Robert Thompson, Trustee Professor and director of the Bleier Center for Televsion and Popular Cultures in the school of Newhouse, had a few words to say regarding Roseanne Barr’s racial tweets that lead to the cancellation of her ABC show,…
Syracuse University begins self-study of its athletics program as part of NCAA athletics certification process
Syracuse University has begun a yearlong, campus-wide effort to study its athletics program as part of the NCAA Division I athletics certification program. The study commenced Oct. 3, with an orientation videoconference with a representative from NCAA membership services.
The NCAA athletics certification process occurs once every 10 years. SU successfully completed the process in 1998.
While academic accreditation is common in colleges and universities, this NCAA program focuses solely on certification of athletics programs. Its purpose is to ensure integrity in athletics and to examine how the activities of an athletics programs relate to the mission and purpose of the institution. In addition, the program is designed to determine whether the athletics program meets the standards, called “operating principles,” upon which the NCAA Committee on Athletic Certification evaluates all Division I schools. The three areas being reviewed are academic integrity; governance and commitment to rules compliance; and equity and student-athlete welfare.
Chancellor Nancy Cantor has selected the Office of Athletic Compliance to coordinate the University’s certification process. David H. Bennett, Meredith Professor of History in The College of Arts and Sciences and the Maxwell School of Citizenship and Public Affairs, has been selected as the chair of the self-study steering committee. Chairs of the respective subcommittees are: Susan Donovan, dean of admissions (Academic Integrity); Michael Wasylenko, senior associate dean in the Maxwell School(Governance and Commitment to Rules Compliance); and Anastasia Urtz, dean of students (Equity and Student-Athlete Welfare).
University faculty and staff who will comprise the membership of the steering committee and subcommittees will examine the Department of Athletics and provide constructive commentary on its operations. Further, the entire University community will receive periodic updates on the work of the steering committee and subcommittees, and will have opportunity to ask questions at open forums to be scheduled in the Spring 2006 semester. The University will benefit by increasing campus-wide awareness and knowledge of the athletics program, confirming its strengths and developing plans for improvement.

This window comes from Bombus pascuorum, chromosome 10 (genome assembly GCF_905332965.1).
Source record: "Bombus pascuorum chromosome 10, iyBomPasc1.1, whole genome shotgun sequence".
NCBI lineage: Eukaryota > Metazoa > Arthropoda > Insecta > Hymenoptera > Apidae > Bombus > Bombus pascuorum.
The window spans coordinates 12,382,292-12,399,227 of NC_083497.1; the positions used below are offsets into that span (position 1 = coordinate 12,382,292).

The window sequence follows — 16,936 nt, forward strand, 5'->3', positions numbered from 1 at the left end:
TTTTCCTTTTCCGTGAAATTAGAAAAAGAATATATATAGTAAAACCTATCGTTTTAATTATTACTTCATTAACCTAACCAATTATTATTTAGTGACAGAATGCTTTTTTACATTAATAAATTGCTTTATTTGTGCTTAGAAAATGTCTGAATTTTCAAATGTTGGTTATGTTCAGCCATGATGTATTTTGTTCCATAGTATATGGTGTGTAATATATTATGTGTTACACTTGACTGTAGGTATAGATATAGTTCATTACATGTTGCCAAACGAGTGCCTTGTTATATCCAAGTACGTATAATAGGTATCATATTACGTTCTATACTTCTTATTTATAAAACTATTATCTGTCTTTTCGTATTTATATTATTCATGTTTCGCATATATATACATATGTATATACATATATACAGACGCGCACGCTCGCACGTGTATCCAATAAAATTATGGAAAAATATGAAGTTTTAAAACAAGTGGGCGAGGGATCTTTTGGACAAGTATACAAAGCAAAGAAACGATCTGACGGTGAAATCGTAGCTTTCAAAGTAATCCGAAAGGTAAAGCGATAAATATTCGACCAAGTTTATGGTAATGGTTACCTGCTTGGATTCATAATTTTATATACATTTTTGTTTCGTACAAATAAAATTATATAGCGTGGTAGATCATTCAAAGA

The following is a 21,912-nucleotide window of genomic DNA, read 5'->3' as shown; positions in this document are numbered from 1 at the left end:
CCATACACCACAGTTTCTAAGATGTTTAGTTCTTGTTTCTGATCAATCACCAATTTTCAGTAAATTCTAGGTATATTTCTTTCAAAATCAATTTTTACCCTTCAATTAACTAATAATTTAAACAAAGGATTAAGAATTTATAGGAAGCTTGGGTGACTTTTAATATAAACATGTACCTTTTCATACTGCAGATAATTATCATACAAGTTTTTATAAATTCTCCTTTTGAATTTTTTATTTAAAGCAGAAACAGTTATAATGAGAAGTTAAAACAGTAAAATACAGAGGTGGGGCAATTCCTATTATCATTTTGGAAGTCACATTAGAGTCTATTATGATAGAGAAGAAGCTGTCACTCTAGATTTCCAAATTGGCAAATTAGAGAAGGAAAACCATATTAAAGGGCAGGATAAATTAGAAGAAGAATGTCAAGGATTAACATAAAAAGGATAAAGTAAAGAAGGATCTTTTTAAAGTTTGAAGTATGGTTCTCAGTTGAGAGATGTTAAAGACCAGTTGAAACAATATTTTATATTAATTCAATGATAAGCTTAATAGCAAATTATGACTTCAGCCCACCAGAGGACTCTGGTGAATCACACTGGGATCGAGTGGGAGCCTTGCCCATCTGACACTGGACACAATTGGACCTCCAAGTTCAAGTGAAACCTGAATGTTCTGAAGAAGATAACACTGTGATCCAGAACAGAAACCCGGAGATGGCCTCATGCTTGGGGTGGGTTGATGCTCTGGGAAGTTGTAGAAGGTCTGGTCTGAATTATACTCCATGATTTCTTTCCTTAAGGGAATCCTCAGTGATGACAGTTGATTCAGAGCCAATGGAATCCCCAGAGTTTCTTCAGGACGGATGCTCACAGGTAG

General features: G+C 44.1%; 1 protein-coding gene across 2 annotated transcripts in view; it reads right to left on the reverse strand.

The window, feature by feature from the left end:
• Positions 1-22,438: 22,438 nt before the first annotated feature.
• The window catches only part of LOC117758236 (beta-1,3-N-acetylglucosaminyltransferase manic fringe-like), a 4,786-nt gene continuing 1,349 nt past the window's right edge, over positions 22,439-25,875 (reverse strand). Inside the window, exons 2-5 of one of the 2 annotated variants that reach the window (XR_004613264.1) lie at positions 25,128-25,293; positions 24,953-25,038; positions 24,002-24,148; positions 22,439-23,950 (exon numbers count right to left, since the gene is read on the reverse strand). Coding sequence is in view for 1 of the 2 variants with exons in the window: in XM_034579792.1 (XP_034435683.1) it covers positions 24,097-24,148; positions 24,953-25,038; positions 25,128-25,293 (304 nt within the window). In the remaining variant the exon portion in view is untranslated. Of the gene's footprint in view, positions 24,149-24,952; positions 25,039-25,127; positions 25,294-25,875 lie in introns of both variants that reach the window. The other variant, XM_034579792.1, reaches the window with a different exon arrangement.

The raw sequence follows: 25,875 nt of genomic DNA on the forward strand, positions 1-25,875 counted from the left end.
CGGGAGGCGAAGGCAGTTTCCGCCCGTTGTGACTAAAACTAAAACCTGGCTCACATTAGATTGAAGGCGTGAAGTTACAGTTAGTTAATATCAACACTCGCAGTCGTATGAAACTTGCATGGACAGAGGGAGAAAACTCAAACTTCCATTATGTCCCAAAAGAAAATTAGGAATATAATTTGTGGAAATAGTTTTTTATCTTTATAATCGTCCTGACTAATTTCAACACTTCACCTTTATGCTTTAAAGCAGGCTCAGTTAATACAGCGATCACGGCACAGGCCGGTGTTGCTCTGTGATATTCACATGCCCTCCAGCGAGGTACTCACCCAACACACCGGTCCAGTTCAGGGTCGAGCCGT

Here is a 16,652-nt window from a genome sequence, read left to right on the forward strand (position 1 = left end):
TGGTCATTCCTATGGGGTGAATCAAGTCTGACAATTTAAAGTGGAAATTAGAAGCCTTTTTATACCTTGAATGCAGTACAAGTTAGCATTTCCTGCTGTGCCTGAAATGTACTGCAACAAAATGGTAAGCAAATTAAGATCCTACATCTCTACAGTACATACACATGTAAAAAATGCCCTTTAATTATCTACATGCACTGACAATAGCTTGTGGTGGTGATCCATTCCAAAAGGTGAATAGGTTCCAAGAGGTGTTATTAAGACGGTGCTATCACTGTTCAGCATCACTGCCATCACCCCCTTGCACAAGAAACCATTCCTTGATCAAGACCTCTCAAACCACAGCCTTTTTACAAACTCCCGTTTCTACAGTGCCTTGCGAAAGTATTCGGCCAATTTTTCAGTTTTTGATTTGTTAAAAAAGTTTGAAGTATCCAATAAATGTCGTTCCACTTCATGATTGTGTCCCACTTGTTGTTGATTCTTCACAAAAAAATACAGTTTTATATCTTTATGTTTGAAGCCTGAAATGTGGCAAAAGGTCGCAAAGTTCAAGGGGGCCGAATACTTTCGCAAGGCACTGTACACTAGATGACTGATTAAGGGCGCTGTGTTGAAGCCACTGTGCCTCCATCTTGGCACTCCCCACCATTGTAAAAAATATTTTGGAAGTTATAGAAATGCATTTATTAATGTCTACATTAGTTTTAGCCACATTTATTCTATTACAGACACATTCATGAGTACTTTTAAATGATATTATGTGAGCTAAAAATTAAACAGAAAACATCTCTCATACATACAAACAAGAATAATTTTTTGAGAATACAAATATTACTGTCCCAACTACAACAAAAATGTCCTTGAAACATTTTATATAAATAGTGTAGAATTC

Once the University has concluded its study, a report will be submitted to the NCAA by May 15, 2006. Subsequent to this submission, an external team of reviewers will conduct an evaluation visit (a minimum of two days) to campus between Sept. 1 and Dec. 15, 2006. The reviewers will be peers from other colleges, universities or conference offices. The review team will report to the NCAA Division I Committee on Athletics Certification, another independent group. The committee will then determine SU’s certification status and announce the decision publicly.
The three options of certification status are certified, certified with conditions and not certified. Per the NCAA, colleges and universities are given an opportunity to correct deficient areas, but those that do not take corrective actions may be ruled ineligible for NCAA championships.
The NCAA is a membership organization of colleges and universities that participate in intercollegiate athletics. The primary purpose of the association is to maintain intercollegiate athletics as an integral part of the educational program and the athlete as an integral part of the student body. Activities of the NCAA membership include formulating rules of play for NCAA sports, conducting national championships, adopting and enforcing standards of eligibility and studying all phases of intercollegiate athletics.